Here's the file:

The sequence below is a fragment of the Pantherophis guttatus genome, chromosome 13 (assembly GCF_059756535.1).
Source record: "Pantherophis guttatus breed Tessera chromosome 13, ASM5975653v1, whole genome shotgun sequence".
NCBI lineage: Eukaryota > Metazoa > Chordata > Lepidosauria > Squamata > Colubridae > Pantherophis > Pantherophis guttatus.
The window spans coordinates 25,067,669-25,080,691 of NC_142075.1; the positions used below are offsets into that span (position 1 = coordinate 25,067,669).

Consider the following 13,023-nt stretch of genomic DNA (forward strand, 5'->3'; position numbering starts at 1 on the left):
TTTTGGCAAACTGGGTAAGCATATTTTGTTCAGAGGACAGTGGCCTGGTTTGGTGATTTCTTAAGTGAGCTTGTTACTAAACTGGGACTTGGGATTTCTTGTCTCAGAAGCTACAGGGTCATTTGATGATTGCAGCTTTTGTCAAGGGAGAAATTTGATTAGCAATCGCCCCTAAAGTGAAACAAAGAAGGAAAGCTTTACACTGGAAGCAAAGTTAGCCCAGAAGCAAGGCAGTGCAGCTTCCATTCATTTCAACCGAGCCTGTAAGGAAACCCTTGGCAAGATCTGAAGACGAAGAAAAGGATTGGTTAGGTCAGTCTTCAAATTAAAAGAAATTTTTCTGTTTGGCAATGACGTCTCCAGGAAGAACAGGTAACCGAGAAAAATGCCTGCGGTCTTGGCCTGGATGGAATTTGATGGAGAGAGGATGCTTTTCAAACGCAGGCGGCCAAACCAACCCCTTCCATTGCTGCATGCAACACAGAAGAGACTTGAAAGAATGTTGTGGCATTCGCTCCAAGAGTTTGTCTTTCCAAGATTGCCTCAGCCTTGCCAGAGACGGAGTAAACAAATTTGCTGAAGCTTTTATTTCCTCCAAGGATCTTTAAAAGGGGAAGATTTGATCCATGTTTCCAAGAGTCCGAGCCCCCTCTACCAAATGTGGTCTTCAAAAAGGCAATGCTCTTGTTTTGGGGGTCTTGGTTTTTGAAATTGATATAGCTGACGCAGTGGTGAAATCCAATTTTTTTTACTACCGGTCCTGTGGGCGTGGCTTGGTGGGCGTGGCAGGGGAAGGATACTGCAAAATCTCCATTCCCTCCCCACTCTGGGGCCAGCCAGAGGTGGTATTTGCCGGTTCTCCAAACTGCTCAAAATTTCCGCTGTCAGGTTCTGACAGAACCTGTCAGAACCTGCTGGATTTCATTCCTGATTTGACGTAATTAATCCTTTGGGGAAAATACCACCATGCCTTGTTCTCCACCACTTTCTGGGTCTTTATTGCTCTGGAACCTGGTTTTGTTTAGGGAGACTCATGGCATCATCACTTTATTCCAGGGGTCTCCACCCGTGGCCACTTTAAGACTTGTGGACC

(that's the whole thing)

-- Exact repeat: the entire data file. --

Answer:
The sequence below is a fragment of the Pantherophis guttatus genome, chromosome 13 (assembly GCF_059756535.1).
Source record: "Pantherophis guttatus breed Tessera chromosome 13, ASM5975653v1, whole genome shotgun sequence".
NCBI lineage: Eukaryota > Metazoa > Chordata > Lepidosauria > Squamata > Colubridae > Pantherophis > Pantherophis guttatus.
The window spans coordinates 25,067,669-25,080,691 of NC_142075.1; the positions used below are offsets into that span (position 1 = coordinate 25,067,669).

Consider the following 13,023-nt stretch of genomic DNA (forward strand, 5'->3'; position numbering starts at 1 on the left):
TTTTGGCAAACTGGGTAAGCATATTTTGTTCAGAGGACAGTGGCCTGGTTTGGTGATTTCTTAAGTGAGCTTGTTACTAAACTGGGACTTGGGATTTCTTGTCTCAGAAGCTACAGGGTCATTTGATGATTGCAGCTTTTGTCAAGGGAGAAATTTGATTAGCAATCGCCCCTAAAGTGAAACAAAGAAGGAAAGCTTTACACTGGAAGCAAAGTTAGCCCAGAAGCAAGGCAGTGCAGCTTCCATTCATTTCAACCGAGCCTGTAAGGAAACCCTTGGCAAGATCTGAAGACGAAGAAAAGGATTGGTTAGGTCAGTCTTCAAATTAAAAGAAATTTTTCTGTTTGGCAATGACGTCTCCAGGAAGAACAGGTAACCGAGAAAAATGCCTGCGGTCTTGGCCTGGATGGAATTTGATGGAGAGAGGATGCTTTTCAAACGCAGGCGGCCAAACCAACCCCTTCCATTGCTGCATGCAACACAGAAGAGACTTGAAAGAATGTTGTGGCATTCGCTCCAAGAGTTTGTCTTTCCAAGATTGCCTCAGCCTTGCCAGAGACGGAGTAAACAAATTTGCTGAAGCTTTTATTTCCTCCAAGGATCTTTAAAAGGGGAAGATTTGATCCATGTTTCCAAGAGTCCGAGCCCCCTCTACCAAATGTGGTCTTCAAAAAGGCAATGCTCTTGTTTTGGGGGTCTTGGTTTTTGAAATTGATATAGCTGACGCAGTGGTGAAATCCAATTTTTTTTACTACCGGTCCTGTGGGCGTGGCTTGGTGGGCGTGGCAGGGGAAGGATACTGCAAAATCTCCATTCCCTCCCCACTCTGGGGCCAGCCAGAGGTGGTATTTGCCGGTTCTCCAAACTGCTCAAAATTTCCGCTGTCAGGTTCTGACAGAACCTGTCAGAACCTGCTGGATTTCATTCCTGATTTGACGTAATTAATCCTTTGGGGAAAATACCACCATGCCTTGTTCTCCACCACTTTCTGGGTCTTTATTGCTCTGGAACCTGGTTTTGTTTAGGGAGACTCATGGCATCATCACTTTATTCCAGGGGTCTCCACCCGTGGCCACTTTAAGACTTGTGGACC